a few days ago, on the drive home from work, I decided to make my family dinner. no special occasion and it is not unusual for us to eat dinner at home nor for me to make it but there are distinct limitations to our evening meals. nevertheless, this is what I set out to do and I meant to cook a few specific items I had been working my way up to for a few weeks. it turned into a hunting expedition and perhaps, an unfortunate statement about our produce system.
a bit of background: we do not usually go grocery shopping on weekends and even when we do, we rarely buy meats for the week. the reason for this unusual lifestyle is two-fold. first, we have not really adjusted to the family lifestyle so ALL errands are left for the weekend and we do not have a standing errand to shop for food. breakfast is usually cereal and milk or yogurt which is delivered by a milkman bi-weekly, lunch is eaten at work and dinner varies between planned outings, leftovers or the frustrated pantry dinner. weekends, with all the errands, usually lead to meals out. the result of this rhythm is that when I have endeavored to purchase fresh meat or produce it has invariably been more wasted than enjoyed - spoiled vegetables stored too long or meat that spends a few days too many in the fridge or goes into the freezer only to be defrosted too early or too late to be useable. there is no good excuse for all this, we are improving. the biggest challenge is dinner.
my husband decided to try Plated. Plated is a food delivery service that provides a package of all the ingredients you need for a meal in the correct quantities, pre-washed, with a recipe for how to prepare the meal. each meal takes 20-30 min to prepare and comes in generous portions. the only ingredients they presume you already have are oil, eggs, salt and pepper. I cannot stress enough, this has been an AMAZING experiment into pre-packed meals. there have been quite a few very memorable recipes but all have been new to us and we have immensely enjoyed nearly all the flavors (duds are invariable on occasion).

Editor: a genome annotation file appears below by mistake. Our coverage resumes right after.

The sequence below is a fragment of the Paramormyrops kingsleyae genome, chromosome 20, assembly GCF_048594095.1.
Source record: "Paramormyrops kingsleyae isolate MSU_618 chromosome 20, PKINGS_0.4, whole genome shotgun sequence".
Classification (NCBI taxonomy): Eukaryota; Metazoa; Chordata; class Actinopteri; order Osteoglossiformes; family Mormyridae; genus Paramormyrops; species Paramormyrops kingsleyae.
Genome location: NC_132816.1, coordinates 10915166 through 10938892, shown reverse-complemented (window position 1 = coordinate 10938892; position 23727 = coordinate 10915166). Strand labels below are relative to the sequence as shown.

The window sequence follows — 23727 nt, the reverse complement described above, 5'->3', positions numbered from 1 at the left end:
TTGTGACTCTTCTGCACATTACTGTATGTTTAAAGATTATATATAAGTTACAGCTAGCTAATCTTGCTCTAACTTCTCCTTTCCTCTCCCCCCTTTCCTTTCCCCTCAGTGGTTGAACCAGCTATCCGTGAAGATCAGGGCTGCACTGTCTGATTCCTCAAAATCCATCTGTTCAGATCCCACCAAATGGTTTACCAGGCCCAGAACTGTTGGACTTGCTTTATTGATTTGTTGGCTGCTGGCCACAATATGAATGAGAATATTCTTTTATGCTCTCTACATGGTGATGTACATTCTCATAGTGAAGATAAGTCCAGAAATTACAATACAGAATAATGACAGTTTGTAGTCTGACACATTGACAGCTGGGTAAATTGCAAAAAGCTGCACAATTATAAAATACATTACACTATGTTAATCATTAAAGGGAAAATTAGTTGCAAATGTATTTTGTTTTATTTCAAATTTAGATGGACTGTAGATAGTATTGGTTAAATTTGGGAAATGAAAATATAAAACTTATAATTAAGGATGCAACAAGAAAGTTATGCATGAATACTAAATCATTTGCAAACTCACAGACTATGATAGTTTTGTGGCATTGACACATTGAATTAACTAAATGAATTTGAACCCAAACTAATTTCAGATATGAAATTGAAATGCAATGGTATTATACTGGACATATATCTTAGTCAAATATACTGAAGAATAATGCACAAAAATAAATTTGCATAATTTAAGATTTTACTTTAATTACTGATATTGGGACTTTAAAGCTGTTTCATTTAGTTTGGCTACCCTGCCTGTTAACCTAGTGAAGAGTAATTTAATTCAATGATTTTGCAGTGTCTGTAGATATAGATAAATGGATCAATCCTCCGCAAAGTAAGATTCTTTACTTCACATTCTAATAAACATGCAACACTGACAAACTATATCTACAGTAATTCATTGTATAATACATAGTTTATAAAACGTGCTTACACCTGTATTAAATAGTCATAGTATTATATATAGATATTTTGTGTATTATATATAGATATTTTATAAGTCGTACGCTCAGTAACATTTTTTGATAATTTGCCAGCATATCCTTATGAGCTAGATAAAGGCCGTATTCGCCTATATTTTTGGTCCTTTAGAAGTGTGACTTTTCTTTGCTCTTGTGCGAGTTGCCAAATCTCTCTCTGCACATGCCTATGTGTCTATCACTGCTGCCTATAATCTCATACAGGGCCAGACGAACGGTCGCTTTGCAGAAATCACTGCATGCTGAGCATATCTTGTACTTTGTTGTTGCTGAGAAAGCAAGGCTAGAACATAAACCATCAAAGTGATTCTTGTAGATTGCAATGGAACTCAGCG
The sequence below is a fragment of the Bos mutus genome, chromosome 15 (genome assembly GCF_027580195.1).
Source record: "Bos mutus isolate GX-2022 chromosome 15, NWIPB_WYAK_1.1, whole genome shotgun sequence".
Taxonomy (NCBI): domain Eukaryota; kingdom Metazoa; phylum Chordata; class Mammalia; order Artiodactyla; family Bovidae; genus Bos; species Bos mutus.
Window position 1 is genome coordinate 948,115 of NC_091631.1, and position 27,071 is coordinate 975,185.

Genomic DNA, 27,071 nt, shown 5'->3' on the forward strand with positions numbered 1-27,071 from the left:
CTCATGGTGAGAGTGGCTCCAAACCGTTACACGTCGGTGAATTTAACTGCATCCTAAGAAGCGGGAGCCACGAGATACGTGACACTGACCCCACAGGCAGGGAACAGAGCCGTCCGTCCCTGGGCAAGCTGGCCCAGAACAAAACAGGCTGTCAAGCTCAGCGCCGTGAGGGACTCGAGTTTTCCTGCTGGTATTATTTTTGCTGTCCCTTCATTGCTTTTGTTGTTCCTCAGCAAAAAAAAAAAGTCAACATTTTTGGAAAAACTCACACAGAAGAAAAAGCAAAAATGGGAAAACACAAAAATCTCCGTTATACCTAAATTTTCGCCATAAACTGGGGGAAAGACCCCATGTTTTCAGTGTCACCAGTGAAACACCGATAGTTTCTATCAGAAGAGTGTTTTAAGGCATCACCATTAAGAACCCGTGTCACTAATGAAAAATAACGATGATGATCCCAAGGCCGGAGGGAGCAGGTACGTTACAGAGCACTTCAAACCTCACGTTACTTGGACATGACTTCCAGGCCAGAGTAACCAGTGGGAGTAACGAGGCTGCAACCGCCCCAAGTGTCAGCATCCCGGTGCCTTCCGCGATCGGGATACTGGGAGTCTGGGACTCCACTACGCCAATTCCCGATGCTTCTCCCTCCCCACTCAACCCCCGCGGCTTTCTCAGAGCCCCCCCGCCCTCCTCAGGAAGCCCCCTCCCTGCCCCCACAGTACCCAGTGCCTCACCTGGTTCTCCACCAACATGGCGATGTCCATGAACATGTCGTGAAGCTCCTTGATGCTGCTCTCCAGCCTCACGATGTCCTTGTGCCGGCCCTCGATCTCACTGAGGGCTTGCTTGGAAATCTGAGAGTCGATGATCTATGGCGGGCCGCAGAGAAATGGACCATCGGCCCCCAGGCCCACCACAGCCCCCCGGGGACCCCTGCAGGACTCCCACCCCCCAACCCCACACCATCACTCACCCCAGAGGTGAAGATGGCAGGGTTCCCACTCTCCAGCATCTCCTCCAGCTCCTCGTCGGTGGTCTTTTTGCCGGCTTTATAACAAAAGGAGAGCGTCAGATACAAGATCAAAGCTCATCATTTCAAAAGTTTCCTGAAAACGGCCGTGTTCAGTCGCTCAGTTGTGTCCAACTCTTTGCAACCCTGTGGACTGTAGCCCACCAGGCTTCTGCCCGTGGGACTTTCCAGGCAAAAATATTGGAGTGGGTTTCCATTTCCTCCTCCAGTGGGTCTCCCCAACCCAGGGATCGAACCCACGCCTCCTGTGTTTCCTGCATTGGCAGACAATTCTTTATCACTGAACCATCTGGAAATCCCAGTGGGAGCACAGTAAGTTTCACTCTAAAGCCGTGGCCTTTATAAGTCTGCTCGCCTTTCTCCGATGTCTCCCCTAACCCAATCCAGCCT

on this particular day, I was thinking back to two early recipes we had tried: 'Hanger Steak Salad with Herb Vinaigrette and Tomato Strata' and 'Hanger Steak with Sweet and Sour Carrots and Goat Cheese' (pic below). the hanger steak had left a very good impression and I enjoyed how easy it is to prepare so I decided to get some for dinner that night.
A hanger steak is a cut of beef steak prized for its flavor. Derived from the diaphragm of a steer or heifer, it typically weighs about 1.0 to 1.5 lb (450 to 675 g). In the past, it was sometimes known as "butcher's steak" because butchers would often keep it for themselves rather than offer it for sale.
Hanger steak resembles flank steak in texture and flavor. The hanger steak is usually the tenderest cut on an animal and is best marinated and cooked quickly over high heat (grilled or broiled) and served rare or medium rare.
The diaphragm is one muscle, commonly cut into two separate cuts of meat: the "hanger steak", traditionally considered more flavorful, and the outer skirt steak, composed of tougher muscle within the diaphragm.
...by definition, it is a delicious cut of meat. I had purchased some fresh rainbow chard and dino kale the previous Friday and was very excited to try 'Becky's Braised Greens' from Feeding the Whole Family by Cynthia Lair. I had also tried for the first time to make beans from scratch (dried beans) the previous day and was eager to incorporate them into the meal and as Cynthia Lair had suggested, the beans would pair well with the greens for my daughter to try as well. she is very interested in feeding herself so finger foods like beans are perfect. there I was poised on the edge of a proper home-cooked meal save for one small piece of meat.